When Valerie Daniels-Carter tried to franchise her first Burger King in the early 1980s, there weren’t many other African-American women in the sector – and she didn’t exactly find a “welcome mat,” she said.
At times, she recalled, it felt less like she was up against a “glass ceiling” than a “cement ceiling.”
But today Daniels-Carter is a top franchising success story, with her Milwaukee-based V&J Holding Cos. boasting 4,000 employees and more than 120 restaurants from Pizza Huts to Coffee Beanery stores, making V&J one of the largest female-and black-owned food franchise companies in the country.
She even has a partnership in Auntie Anne’s Pretzel stores with former NBA All-star Shaquille O’Neal.
While many African Americans have thrived in business franchising – from retired NBA players like Junior Bridgeman to rap stars such as Rick Ross – advocacy and industry groups have been working to boost overall black representation.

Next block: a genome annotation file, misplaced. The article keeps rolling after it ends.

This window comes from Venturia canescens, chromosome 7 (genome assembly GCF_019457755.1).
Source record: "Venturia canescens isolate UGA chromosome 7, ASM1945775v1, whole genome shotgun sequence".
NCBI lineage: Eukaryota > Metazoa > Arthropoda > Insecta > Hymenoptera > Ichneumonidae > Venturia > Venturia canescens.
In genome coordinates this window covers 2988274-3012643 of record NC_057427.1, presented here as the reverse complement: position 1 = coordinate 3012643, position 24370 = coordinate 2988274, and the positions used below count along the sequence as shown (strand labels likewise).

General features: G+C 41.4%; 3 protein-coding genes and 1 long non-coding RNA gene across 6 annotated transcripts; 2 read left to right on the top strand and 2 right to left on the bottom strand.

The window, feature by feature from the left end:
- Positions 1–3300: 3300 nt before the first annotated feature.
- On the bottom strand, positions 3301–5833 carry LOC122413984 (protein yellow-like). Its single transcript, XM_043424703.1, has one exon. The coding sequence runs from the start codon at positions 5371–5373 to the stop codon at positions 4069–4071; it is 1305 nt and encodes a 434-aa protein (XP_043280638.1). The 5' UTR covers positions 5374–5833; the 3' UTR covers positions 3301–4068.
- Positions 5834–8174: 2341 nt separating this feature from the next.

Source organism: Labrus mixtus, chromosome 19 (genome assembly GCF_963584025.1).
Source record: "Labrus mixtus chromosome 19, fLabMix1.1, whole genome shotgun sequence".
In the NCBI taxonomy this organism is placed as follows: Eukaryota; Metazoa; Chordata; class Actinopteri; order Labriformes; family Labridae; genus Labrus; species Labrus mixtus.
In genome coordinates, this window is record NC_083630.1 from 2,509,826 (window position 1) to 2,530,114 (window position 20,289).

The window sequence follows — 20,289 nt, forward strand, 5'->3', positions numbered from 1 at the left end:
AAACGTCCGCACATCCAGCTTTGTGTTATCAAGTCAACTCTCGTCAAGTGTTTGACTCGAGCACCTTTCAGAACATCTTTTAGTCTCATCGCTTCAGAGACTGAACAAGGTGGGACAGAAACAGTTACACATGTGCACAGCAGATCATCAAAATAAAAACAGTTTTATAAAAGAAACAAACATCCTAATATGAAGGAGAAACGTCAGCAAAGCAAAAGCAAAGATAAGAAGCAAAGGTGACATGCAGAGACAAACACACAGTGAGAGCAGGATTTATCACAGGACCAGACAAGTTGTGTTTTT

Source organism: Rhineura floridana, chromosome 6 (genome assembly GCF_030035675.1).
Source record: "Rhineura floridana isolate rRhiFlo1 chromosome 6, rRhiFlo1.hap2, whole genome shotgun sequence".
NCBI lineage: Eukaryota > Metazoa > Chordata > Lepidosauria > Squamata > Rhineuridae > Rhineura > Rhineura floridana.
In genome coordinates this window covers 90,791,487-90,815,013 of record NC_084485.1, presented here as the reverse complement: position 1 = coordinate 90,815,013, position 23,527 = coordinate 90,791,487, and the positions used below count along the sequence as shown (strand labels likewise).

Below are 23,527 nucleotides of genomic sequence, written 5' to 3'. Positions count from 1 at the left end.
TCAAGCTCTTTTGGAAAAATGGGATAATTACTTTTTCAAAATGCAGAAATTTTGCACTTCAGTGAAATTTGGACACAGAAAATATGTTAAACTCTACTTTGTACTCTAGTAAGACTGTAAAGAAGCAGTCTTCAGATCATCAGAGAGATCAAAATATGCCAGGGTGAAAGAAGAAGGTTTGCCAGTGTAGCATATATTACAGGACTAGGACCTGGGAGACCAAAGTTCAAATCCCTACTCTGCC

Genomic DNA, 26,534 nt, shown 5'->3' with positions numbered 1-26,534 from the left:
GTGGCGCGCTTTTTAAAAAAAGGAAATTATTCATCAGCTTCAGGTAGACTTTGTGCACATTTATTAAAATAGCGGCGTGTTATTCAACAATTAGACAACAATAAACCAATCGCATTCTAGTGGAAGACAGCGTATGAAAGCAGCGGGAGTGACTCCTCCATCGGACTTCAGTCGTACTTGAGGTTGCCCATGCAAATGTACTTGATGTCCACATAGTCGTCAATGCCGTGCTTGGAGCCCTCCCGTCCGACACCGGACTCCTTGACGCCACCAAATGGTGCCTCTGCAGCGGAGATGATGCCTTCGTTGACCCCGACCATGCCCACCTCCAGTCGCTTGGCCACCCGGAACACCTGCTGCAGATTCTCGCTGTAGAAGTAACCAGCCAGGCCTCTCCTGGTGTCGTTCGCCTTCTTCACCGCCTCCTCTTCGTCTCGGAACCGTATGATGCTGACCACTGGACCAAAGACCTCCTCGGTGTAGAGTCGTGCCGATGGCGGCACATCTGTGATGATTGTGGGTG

African-American owners make up just 3% of franchise owners, according to Eric Stites, CEO and Managing Director of the Franchise Business Review, an independent franchise market research firm, based on a survey of 27,000 franchises over the last 18 months. Overall minority representation is about 20%.
“For so many years, franchising has been heavily populated by white males,” said Miriam Brewer, director of education and diversity for the International Franchise Association. However, she said, “It’s been shown time and again that companies that value diversity have a healthier bottom line.”
Daniels-Carter, the co-founder, president and CEO of V&J, agreed, saying “diversity is critical – the franchise needs to look the like marketplace.”
Source: USA Today